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Thread: A More Simple, Plainer America?

  1. #61
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    We still have some paint. It's off white. The baseboards are dark grayish black. Really original, right? The dining room 1/2 of the kitchen is going to be painted soon, because I just today got the new fabric for curtains. RIght now, it's wood with shellac, that's it. That's the way the house came (it's a log home) it's like living in a crate. No -- wait. It IS living in a crate!

  2. #62
    Senior Member rosarugosa's Avatar
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    Quote Originally Posted by NewGig View Post
    We still have some paint. It's off white. The baseboards are dark grayish black. Really original, right? The dining room 1/2 of the kitchen is going to be painted soon, because I just today got the new fabric for curtains. RIght now, it's wood with shellac, that's it. That's the way the house came (it's a log home) it's like living in a crate. No -- wait. It IS living in a crate!
    Log homes are cool, would love to see pics some day if you are willing to share!

  3. #63
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    I don't know how you feel about painting the interior of a log home, but I found some beautiful images of just that, like this one:


  4. #64
    Senior Member rosarugosa's Avatar
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    I love that picture Tybee, but no insulation, right? Or wrong?
    NewGig, can you please inform me? Now I'm curious about the insulation aspect since we live in New England.

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  6. #66
    Senior Member iris lilies's Avatar
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    Quote Originally Posted by Tybee View Post
    I don't know how you feel about painting the interior of a log home, but I found some beautiful images of just that, like this one:

    I think that’s beautiful, but I wonder how effective the paint is. How long does it take to paint, how many coats, and does it bleed thru after time goes by.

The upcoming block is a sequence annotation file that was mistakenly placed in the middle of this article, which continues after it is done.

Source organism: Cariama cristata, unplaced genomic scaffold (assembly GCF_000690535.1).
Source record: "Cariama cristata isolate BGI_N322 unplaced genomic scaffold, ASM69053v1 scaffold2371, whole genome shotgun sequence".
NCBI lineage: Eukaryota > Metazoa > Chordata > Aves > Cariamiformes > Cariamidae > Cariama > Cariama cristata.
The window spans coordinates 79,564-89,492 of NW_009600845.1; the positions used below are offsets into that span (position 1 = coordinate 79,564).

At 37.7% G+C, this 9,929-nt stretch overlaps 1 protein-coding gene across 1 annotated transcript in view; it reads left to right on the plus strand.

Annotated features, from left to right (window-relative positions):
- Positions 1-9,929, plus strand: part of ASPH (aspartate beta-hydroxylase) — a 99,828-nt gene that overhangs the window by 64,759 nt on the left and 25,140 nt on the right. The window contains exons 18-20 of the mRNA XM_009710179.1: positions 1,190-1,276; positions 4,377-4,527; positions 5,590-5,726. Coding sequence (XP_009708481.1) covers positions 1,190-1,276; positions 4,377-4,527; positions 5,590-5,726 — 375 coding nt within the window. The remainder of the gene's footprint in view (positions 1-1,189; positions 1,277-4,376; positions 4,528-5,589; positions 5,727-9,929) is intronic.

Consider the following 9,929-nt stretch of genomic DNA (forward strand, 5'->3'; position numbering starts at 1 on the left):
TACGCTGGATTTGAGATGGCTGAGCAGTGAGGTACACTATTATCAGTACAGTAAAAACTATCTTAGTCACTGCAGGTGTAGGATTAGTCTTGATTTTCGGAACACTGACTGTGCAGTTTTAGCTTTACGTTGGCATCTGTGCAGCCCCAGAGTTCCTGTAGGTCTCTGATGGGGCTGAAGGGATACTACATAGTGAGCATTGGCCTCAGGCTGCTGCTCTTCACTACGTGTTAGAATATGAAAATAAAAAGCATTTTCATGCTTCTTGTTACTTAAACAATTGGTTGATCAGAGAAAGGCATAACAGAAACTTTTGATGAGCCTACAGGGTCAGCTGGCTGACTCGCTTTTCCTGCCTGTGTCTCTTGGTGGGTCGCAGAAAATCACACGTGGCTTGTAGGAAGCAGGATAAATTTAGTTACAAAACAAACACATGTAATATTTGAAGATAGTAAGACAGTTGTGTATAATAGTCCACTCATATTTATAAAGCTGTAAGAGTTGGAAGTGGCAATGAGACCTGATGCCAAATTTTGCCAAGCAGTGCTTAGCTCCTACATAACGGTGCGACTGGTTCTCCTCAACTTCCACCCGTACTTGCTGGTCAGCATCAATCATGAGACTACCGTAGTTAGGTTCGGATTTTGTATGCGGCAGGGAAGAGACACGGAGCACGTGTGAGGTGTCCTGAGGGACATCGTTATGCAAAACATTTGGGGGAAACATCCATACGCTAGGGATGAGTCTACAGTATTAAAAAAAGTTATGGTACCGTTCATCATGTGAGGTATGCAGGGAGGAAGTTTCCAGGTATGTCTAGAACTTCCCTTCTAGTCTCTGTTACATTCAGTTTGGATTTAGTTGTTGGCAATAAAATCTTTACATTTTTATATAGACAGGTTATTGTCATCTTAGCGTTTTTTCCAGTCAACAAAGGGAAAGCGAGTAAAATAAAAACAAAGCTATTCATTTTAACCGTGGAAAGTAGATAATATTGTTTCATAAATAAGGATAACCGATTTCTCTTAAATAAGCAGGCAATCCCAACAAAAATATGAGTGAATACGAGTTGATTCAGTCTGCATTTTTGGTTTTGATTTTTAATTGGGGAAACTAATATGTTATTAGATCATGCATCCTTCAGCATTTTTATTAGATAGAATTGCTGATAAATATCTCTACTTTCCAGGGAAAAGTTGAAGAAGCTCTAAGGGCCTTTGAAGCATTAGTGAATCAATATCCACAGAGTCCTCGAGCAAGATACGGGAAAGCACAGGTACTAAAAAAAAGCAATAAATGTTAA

I think log homes are cute and cozy and attractive, but they’re not for me. I need smooth walls with color.

    we have ongoing debate in our neighborhood about painting interior masonry walls. In my house, 30 years ago we built an addition, so what was an exterior wall became an interior wall. Without hesitation I painted it white. 30 years later I do not regret that, I still love my white brick kitchen wall.

    But if I was doing it today with an eye to selling our house, I would leave it “natural “red brick because that’s what people like.Our friend is getting ready to sell her house and she plans on painting her red brick wall because the mortar crumbles and that is messy, and I am begging her to leave it alone. New buyers won’t know that the mortar crumbles because people don’t know those things and they will most likely prefer a red brick wall. Of course she could always put polyurethane on it and keep it red.

    Another friend had a red brick wall and she thought it was great. I thought it was hideous. It was an interior wall that the Victorians never intended to be exposed, they used plaster. It was poorly tuck-pointed with globs of gray that didn’t match the brick. It was ugly. But she thought it looked cool. OK whatever, to each his own.

  7. #67
    Senior Member catherine's Avatar
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    I like that look. My question is--is that interior really the log, or some type of shiplap? When I see log home interiors, they generally look like this, with either painted or natural, stained wood.